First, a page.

Jeff Marchand
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Location: Eastern Ontario
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Hi and thanks for inputs.  I have owned this land for 11 years in the beggining i felt as Angelika and Tyler do and that fields would keep their layout, I'd improve existing hedgerows and rotationally graze the fields etc.  

One seemingly unrelated problem I have is my low lying land is almost useless even though it has beautiful black muck for soil, because it is too wet and the water table is too high.

As far as I can tell I have 2 options. I could drain the fields and let its fertility wash away or I could put in swales on contour on the upland fields plant nut and fruit trees on the swales and prevent the water from reaching the lower fields.  Generally exactly like Mark Shephard describes in his book.  

The examples of using a rock here and there or a cluster of them are good but dont really scale well to the volume of rock I will be dealing with.  

Some other ideas i have are perhaps digging the swales deeper and burrying the rocks and plant nut and fruit trees on top.  Just dont know if that has any benefit other than a source of mineral nutrients for trees centuries from now.

Or maybe build terraces I have some steep slopes that would benefit from terraces.  Need to read up on how much work they are to build with heavy equipment.


 
gardener & author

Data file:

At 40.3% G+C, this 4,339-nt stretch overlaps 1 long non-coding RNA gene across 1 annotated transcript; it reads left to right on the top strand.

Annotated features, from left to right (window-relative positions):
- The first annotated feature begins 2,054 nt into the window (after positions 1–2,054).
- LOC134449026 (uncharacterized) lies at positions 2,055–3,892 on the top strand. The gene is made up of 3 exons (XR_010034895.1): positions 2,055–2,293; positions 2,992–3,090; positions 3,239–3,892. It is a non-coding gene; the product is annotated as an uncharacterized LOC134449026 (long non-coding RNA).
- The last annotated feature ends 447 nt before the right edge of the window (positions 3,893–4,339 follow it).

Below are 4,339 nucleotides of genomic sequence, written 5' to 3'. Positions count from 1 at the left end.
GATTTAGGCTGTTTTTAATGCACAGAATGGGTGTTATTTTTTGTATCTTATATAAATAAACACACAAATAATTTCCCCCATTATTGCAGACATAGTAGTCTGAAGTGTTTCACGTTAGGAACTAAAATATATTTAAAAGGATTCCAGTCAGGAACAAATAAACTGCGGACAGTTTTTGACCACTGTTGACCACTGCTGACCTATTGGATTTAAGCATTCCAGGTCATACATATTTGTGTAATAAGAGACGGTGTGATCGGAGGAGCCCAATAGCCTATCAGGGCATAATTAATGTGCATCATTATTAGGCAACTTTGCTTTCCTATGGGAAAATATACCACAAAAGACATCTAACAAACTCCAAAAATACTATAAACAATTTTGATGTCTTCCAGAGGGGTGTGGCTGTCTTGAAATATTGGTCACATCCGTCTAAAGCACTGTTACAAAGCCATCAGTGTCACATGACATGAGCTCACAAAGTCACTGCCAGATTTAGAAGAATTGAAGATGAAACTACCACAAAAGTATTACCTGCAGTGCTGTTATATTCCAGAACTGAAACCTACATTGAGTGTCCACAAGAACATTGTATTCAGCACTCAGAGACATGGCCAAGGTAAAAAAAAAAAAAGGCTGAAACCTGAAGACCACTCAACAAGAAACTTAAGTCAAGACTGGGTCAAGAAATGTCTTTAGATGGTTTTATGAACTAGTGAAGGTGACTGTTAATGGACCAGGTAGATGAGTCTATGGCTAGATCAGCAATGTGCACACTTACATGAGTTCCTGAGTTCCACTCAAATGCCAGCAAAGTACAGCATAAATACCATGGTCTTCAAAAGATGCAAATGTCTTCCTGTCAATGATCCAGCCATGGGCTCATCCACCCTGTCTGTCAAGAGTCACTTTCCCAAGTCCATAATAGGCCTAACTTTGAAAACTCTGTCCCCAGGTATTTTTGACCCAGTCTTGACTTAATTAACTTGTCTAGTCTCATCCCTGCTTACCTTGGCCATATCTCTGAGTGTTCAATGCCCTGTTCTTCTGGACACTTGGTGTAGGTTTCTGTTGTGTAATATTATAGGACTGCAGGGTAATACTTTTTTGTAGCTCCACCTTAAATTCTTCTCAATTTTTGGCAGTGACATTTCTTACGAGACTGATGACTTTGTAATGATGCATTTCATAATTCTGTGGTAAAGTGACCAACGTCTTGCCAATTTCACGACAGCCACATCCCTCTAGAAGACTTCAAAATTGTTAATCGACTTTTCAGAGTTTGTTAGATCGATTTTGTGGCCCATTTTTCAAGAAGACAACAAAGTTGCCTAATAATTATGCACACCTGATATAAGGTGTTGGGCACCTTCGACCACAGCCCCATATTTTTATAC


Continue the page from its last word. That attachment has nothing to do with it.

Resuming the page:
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Steven Kovacs wrote:You could plant trees on the south faces of the walls, especially fruit trees that might be marginal to your zone.



Yes - this is a great idea. My latest book covers microclimates. We used the south-facing wall of our old house to grow coffee... and it survived nights in the 20s!
 
master pollinator
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Rock has value in direct proportion to their size. If you are talking rocks the size of cars it is one thing as they can be string together for wind protection and to make nice terraces as you mention, but of course are costly to move. Rocks the size of desks have their place too, etc.

I live in Maine so yes I have my share of rocks! I have done a lot of land clearing on steep mountainsides but our soil is too thin to terrace. If you have the soil depth it would not be too bad, but working on a hillside is challenging, especially the thinner the soil because excavators and bulldozers don't grip to exposed rock like soil. You really only have to do "half the wok" with terracing because to get a 10 foot terrace, you dig 5 feet on the uphill side and deposit it on the downhill side; together you just made a 10 foot terrace by moving very little dirt.

It also sounds like your farm is a lot like mine. I have used swales to successfully divert water from the lower areas with great success.